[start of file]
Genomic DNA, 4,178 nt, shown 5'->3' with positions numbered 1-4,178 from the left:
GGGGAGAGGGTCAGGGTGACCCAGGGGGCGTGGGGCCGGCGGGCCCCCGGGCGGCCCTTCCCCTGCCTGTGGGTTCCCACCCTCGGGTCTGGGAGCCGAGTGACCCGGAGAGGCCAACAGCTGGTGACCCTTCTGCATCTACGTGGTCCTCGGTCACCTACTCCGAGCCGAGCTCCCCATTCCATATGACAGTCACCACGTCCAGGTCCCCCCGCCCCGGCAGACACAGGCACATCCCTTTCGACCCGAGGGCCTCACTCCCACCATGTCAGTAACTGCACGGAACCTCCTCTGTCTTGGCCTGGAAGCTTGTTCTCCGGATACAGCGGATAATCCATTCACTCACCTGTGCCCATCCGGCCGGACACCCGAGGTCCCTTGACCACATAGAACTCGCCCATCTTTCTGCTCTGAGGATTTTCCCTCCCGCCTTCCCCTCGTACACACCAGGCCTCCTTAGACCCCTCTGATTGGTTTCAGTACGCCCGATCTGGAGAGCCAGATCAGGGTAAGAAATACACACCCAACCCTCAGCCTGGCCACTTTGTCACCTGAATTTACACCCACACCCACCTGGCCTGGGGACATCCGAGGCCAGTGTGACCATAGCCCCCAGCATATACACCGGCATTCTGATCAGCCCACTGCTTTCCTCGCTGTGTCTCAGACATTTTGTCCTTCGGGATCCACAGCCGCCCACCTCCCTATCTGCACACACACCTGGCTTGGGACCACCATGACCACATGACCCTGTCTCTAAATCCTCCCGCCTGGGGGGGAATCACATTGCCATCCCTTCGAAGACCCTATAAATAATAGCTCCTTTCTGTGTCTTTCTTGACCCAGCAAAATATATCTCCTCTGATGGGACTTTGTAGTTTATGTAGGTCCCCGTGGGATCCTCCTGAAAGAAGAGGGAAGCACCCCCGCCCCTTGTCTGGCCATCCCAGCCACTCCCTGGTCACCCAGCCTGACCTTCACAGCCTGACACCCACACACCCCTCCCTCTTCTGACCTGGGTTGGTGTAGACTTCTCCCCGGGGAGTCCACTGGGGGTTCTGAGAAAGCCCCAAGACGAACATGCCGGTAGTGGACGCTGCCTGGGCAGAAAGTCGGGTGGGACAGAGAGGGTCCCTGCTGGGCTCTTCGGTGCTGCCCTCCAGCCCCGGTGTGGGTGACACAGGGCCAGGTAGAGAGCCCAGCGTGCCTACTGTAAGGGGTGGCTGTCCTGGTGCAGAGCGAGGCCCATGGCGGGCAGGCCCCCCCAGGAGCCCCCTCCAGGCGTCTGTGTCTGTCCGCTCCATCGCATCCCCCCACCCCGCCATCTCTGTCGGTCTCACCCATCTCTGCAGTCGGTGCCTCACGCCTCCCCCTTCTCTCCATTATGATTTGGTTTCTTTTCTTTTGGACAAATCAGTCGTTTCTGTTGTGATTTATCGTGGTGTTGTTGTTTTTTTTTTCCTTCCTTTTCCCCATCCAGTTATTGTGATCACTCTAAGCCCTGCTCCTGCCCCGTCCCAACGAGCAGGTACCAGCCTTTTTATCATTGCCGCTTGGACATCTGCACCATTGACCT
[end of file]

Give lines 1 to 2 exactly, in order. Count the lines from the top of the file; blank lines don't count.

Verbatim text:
Genomic DNA, 4,178 nt, shown 5'->3' with positions numbered 1-4,178 from the left:
GGGGAGAGGGTCAGGGTGACCCAGGGGGCGTGGGGCCGGCGGGCCCCCGGGCGGCCCTTCCCCTGCCTGTGGGTTCCCACCCTCGGGTCTGGGAGCCGAGTGACCCGGAGAGGCCAACAGCTGGTGACCCTTCTGCATCTACGTGGTCCTCGGTCACCTACTCCGAGCCGAGCTCCCCATTCCATATGACAGTCACCACGTCCAGGTCCCCCCGCCCCGGCAGACACAGGCACATCCCTTTCGACCCGAGGGCCTCACTCCCACCATGTCAGTAACTGCACGGAACCTCCTCTGTCTTGGCCTGGAAGCTTGTTCTCCGGATACAGCGGATAATCCATTCACTCACCTGTGCCCATCCGGCCGGACACCCGAGGTCCCTTGACCACATAGAACTCGCCCATCTTTCTGCTCTGAGGATTTTCCCTCCCGCCTTCCCCTCGTACACACCAGGCCTCCTTAGACCCCTCTGATTGGTTTCAGTACGCCCGATCTGGAGAGCCAGATCAGGGTAAGAAATACACACCCAACCCTCAGCCTGGCCACTTTGTCACCTGAATTTACACCCACACCCACCTGGCCTGGGGACATCCGAGGCCAGTGTGACCATAGCCCCCAGCATATACACCGGCATTCTGATCAGCCCACTGCTTTCCTCGCTGTGTCTCAGACATTTTGTCCTTCGGGATCCACAGCCGCCCACCTCCCTATCTGCACACACACCTGGCTTGGGACCACCATGACCACATGACCCTGTCTCTAAATCCTCCCGCCTGGGGGGGAATCACATTGCCATCCCTTCGAAGACCCTATAAATAATAGCTCCTTTCTGTGTCTTTCTTGACCCAGCAAAATATATCTCCTCTGATGGGACTTTGTAGTTTATGTAGGTCCCCGTGGGATCCTCCTGAAAGAAGAGGGAAGCACCCCCGCCCCTTGTCTGGCCATCCCAGCCACTCCCTGGTCACCCAGCCTGACCTTCACAGCCTGACACCCACACACCCCTCCCTCTTCTGACCTGGGTTGGTGTAGACTTCTCCCCGGGGAGTCCACTGGGGGTTCTGAGAAAGCCCCAAGACGAACATGCCGGTAGTGGACGCTGCCTGGGCAGAAAGTCGGGTGGGACAGAGAGGGTCCCTGCTGGGCTCTTCGGTGCTGCCCTCCAGCCCCGGTGTGGGTGACACAGGGCCAGGTAGAGAGCCCAGCGTGCCTACTGTAAGGGGTGGCTGTCCTGGTGCAGAGCGAGGCCCATGGCGGGCAGGCCCCCCCAGGAGCCCCCTCCAGGCGTCTGTGTCTGTCCGCTCCATCGCATCCCCCCACCCCGCCATCTCTGTCGGTCTCACCCATCTCTGCAGTCGGTGCCTCACGCCTCCCCCTTCTCTCCATTATGATTTGGTTTCTTTTCTTTTGGACAAATCAGTCGTTTCTGTTGTGATTTATCGTGGTGTTGTTGTTTTTTTTTTCCTTCCTTTTCCCCATCCAGTTATTGTGATCACTCTAAGCCCTGCTCCTGCCCCGTCCCAACGAGCAGGTACCAGCCTTTTTATCATTGCCGCTTGGACATCTGCACCATTGACCT